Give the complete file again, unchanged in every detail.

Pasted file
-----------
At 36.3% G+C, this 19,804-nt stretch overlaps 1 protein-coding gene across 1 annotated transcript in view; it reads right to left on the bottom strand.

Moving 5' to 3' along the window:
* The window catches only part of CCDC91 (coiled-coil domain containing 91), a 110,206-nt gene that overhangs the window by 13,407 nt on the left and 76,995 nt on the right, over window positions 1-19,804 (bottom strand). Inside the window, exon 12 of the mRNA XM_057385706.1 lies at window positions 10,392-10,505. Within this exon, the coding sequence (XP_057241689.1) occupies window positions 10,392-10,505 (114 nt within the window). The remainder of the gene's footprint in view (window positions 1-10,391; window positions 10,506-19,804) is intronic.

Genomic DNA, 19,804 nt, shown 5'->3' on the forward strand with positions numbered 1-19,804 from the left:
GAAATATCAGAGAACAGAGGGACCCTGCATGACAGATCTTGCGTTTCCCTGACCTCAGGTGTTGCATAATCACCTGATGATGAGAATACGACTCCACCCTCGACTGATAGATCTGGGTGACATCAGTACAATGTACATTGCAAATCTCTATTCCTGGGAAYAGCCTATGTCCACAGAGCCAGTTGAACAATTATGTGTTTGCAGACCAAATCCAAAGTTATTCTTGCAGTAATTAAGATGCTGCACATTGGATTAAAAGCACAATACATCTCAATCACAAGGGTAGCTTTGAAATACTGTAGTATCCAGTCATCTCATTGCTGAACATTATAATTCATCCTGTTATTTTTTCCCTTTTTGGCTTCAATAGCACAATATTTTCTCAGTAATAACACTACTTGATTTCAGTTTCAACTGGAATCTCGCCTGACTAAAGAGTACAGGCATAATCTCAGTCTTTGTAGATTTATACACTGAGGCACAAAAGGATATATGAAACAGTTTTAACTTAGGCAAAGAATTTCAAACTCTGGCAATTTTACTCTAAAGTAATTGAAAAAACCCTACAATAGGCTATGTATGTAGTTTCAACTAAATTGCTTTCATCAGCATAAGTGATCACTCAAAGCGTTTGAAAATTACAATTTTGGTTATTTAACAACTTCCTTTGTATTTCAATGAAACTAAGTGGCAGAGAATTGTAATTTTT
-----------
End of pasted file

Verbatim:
At 36.3% G+C, this 19,804-nt stretch overlaps 1 protein-coding gene across 1 annotated transcript in view; it reads right to left on the bottom strand.

Moving 5' to 3' along the window:
* The window catches only part of CCDC91 (coiled-coil domain containing 91), a 110,206-nt gene that overhangs the window by 13,407 nt on the left and 76,995 nt on the right, over window positions 1-19,804 (bottom strand). Inside the window, exon 12 of the mRNA XM_057385706.1 lies at window positions 10,392-10,505. Within this exon, the coding sequence (XP_057241689.1) occupies window positions 10,392-10,505 (114 nt within the window). The remainder of the gene's footprint in view (window positions 1-10,391; window positions 10,506-19,804) is intronic.

Genomic DNA, 19,804 nt, shown 5'->3' on the forward strand with positions numbered 1-19,804 from the left:
GAAATATCAGAGAACAGAGGGACCCTGCATGACAGATCTTGCGTTTCCCTGACCTCAGGTGTTGCATAATCACCTGATGATGAGAATACGACTCCACCCTCGACTGATAGATCTGGGTGACATCAGTACAATGTACATTGCAAATCTCTATTCCTGGGAAYAGCCTATGTCCACAGAGCCAGTTGAACAATTATGTGTTTGCAGACCAAATCCAAAGTTATTCTTGCAGTAATTAAGATGCTGCACATTGGATTAAAAGCACAATACATCTCAATCACAAGGGTAGCTTTGAAATACTGTAGTATCCAGTCATCTCATTGCTGAACATTATAATTCATCCTGTTATTTTTTCCCTTTTTGGCTTCAATAGCACAATATTTTCTCAGTAATAACACTACTTGATTTCAGTTTCAACTGGAATCTCGCCTGACTAAAGAGTACAGGCATAATCTCAGTCTTTGTAGATTTATACACTGAGGCACAAAAGGATATATGAAACAGTTTTAACTTAGGCAAAGAATTTCAAACTCTGGCAATTTTACTCTAAAGTAATTGAAAAAACCCTACAATAGGCTATGTATGTAGTTTCAACTAAATTGCTTTCATCAGCATAAGTGATCACTCAAAGCGTTTGAAAATTACAATTTTGGTTATTTAACAACTTCCTTTGTATTTCAATGAAACTAAGTGGCAGAGAATTGTAATTTTT